Hello to all. My name is Caitlin Meuser and my blog will feature random musings of a teenager (including but not limited to the stress of approaching college applications and my final decision) as well as creative writing that I am working on.
So that you can feel like you know me, I am a rising senior at Simsbury High School. I do not play any sports, rather I am an editor on the school’s literary magazine and have writing-related internships after school. My favorite color is yellow even though I wear a lot of black and navy, my favorite place in the whole world is Paris (although I have never been there, but I think that it would be my favorite place were I to visit), and my favorite book is Jane Eyre. If you have not read Jane Eyre and are instead one of those people that only read Twilight over and over again, I would suggest that you pick up a classic and experience really good literature.
I do enjoy art, but lately, for some reason, all of my sculptures seem to be bird-related. I do not have a pet bird (I want a dog, but that isn’t going to happen). I do not like to bird watch. I do not even like it when birds land on my windowsill. But I can’t stop making birds out of clay. If you have never made anything out of clay before, I would suggest that you go to a local craft store and buy clay. It is quite relaxing, as is yoga. However, yoga requires a flexibility that I am afraid I was not born with.
To end, I will include the first page of a story that I am starting. Hopefully future installments will come. If you think that this is horrible, please tell me so that I can prevent future installments from coming.
It’s called “Last Days,” and it starts from the viewpoint of the character Liz.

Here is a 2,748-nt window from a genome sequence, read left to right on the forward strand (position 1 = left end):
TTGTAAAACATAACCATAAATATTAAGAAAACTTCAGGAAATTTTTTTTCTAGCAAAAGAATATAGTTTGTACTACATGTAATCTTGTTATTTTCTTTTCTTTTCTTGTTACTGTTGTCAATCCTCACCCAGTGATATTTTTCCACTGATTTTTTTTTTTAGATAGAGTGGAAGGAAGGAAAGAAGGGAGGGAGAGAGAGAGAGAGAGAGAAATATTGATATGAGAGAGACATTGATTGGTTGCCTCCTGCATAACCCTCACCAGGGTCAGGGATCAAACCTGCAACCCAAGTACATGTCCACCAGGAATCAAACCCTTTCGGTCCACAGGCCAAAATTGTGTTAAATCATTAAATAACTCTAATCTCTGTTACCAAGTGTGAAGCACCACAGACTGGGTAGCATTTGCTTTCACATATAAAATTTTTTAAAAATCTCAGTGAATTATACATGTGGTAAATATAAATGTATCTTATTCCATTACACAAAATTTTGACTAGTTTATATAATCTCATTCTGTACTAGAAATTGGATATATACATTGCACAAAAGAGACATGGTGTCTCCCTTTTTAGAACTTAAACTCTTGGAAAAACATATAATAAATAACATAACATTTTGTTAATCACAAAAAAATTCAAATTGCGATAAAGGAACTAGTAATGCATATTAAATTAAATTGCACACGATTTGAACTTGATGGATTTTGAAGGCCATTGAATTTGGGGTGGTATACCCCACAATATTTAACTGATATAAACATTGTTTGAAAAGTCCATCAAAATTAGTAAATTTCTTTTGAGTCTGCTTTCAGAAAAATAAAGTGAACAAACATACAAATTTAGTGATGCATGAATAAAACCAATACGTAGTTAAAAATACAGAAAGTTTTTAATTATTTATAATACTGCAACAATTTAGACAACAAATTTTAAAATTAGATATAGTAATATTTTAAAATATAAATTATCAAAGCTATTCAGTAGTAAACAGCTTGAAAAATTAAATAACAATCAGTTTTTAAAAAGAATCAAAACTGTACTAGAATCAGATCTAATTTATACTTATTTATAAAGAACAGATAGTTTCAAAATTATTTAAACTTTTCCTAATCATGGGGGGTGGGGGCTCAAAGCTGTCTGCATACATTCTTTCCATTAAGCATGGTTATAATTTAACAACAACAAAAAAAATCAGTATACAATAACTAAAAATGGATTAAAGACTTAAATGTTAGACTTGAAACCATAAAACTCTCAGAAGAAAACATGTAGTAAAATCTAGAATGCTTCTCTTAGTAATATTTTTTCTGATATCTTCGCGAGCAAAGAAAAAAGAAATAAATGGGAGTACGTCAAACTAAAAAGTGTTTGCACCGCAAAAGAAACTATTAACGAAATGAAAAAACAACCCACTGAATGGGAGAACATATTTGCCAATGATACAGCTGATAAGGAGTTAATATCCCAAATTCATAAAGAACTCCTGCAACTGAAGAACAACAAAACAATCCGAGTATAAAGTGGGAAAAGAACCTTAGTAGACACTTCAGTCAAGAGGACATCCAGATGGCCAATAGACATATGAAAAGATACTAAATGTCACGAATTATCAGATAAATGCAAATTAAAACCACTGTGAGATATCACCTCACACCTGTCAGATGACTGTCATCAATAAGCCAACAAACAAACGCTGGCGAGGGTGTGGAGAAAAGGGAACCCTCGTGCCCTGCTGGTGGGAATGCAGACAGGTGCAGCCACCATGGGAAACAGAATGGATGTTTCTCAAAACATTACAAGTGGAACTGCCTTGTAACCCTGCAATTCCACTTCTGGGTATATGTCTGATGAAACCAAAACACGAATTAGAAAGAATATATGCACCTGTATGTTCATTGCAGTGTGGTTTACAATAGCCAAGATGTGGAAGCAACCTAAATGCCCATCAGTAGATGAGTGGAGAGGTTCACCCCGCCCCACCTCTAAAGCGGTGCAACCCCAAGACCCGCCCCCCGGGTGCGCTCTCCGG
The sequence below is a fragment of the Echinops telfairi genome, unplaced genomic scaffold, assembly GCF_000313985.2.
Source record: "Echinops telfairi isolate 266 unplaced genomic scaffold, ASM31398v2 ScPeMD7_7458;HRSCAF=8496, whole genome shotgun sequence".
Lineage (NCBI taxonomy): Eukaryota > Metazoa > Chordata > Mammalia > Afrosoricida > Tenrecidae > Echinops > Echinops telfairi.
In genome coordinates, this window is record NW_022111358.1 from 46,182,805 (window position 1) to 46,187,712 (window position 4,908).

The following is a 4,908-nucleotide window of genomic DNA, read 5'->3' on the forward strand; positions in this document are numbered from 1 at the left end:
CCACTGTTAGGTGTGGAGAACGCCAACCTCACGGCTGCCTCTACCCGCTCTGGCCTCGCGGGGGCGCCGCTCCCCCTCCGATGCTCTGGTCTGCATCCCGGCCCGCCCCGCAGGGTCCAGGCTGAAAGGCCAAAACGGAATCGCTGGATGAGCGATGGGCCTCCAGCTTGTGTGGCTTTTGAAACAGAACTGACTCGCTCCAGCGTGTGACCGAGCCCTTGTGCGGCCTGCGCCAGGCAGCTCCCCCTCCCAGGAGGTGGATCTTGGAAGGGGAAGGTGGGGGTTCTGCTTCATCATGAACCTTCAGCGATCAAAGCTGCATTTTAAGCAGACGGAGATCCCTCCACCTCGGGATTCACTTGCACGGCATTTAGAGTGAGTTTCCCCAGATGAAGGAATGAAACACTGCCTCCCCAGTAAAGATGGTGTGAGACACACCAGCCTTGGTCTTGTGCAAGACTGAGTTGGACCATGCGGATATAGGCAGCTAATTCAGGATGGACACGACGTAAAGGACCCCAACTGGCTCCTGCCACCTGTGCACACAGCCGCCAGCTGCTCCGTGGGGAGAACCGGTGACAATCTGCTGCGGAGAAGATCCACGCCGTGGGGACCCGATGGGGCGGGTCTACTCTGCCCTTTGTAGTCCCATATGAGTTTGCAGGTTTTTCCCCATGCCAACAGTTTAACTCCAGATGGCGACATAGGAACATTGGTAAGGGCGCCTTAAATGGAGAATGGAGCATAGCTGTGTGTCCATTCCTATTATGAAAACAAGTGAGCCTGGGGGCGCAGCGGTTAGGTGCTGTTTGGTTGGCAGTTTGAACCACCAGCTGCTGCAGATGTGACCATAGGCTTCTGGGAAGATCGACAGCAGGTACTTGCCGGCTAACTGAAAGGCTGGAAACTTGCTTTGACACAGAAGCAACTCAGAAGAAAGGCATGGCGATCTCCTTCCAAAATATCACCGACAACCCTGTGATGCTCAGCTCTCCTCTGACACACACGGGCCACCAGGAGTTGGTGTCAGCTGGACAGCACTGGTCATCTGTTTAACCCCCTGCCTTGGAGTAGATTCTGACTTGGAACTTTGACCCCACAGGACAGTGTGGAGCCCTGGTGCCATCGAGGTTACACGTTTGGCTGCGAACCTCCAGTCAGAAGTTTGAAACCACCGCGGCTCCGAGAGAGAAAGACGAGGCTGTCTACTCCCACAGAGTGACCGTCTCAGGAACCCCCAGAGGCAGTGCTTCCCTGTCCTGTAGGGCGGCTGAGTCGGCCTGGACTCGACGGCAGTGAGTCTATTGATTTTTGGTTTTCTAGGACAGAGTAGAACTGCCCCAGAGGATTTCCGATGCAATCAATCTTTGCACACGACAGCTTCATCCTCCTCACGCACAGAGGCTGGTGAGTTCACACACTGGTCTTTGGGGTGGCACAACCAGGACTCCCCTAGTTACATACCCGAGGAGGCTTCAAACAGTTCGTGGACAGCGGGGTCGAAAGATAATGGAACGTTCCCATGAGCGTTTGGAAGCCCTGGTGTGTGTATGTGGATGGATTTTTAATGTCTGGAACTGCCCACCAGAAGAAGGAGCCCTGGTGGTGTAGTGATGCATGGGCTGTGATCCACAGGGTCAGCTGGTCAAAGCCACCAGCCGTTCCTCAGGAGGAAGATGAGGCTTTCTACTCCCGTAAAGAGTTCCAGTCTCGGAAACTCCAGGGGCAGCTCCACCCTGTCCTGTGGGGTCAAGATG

The air conditioner in the car broke as we were crossing the state line into Massachusetts. Jill just shrugged her shoulders and rolled down all the windows, but soon we were both complaining of hair in our faces and sweat down our backs. That’s all I remember of the state line, just hot air that smelled like my grandmother — moth balls — and all-suddenly blowing into my face. I thought that driving across a boundary would be more exciting, an accomplishment of sorts, but Massachusetts looked just like Vermont: trees, grass, and pavement.
“Can you pass me a doodle?” Jill said through a mouthful of sour candy, “I need something healthy to offset this sugar.” I wanted to laugh.
“Healthy? This?” I pointed to the ingredients on the bag of the cheese doodles. I wondered momentarily if any of them were non-synthetic.
“Just give me one,” groaned Jill, her hand reaching across my lap in an attempt to steal the bag away from me.
And that’s when the song changed. I hadn’t noticed what was playing before, just a mix of energetic pop that Jill claimed was soothing, but this song I did notice. Not because I liked it, not because it meant anything to me in particular, but because the first notes had Jill clutching the wheel harder, her eyes staring straight out the window.
“Turn it off,” she whispered, not making eye contact with me. I turned the dial down and, for the first time that day, the car was silent.
“He’s a jerk,” I said, trying to get her to look at me, say something. Instead, she just nodded at my comment.
“You could do so much better, I mean, he’s just an idiot,” I continued, not really knowing what else to say. She had heard these things before of course, from that night I had sat next to her on her bed, handing her tissues and patting her back and repeating again and again how much of a bastard he was. How I would kill him for her if that was what she really wanted. Of course that made her smile a little. Not from the thought of him dying, but from the thought of me harming anyone.
“No, he’s not,” she was shaking her head now, “I was the idiot. I mean —” she gave a pathetic laugh, “ — I trusted him. How much more stupid can you get?” And then she was tapping the dashboard again and turning up the sound to a different song, her eyes straying away from the road and back on the junk food that was stashed between our two seats.
“We need a refill,” she said, so I knew she was back to herself. For now.
We pulled up at a gas station. Jill got out to fill the tank and buy some soda. I could see her in the convenience store window, learning across the counter to talk to the sales guy about her gum purchase. I made sure that she wasn’t looking at me, and then I took her phone out of her purse. Five new messages. All from him. I pressed the delete button.
He was the reason we had gone on this trip in the first place. Jill had just needed to breathe, get away from him, and that only meant one place. Yarmouth. There was no way I was going to let him ruin her safe place.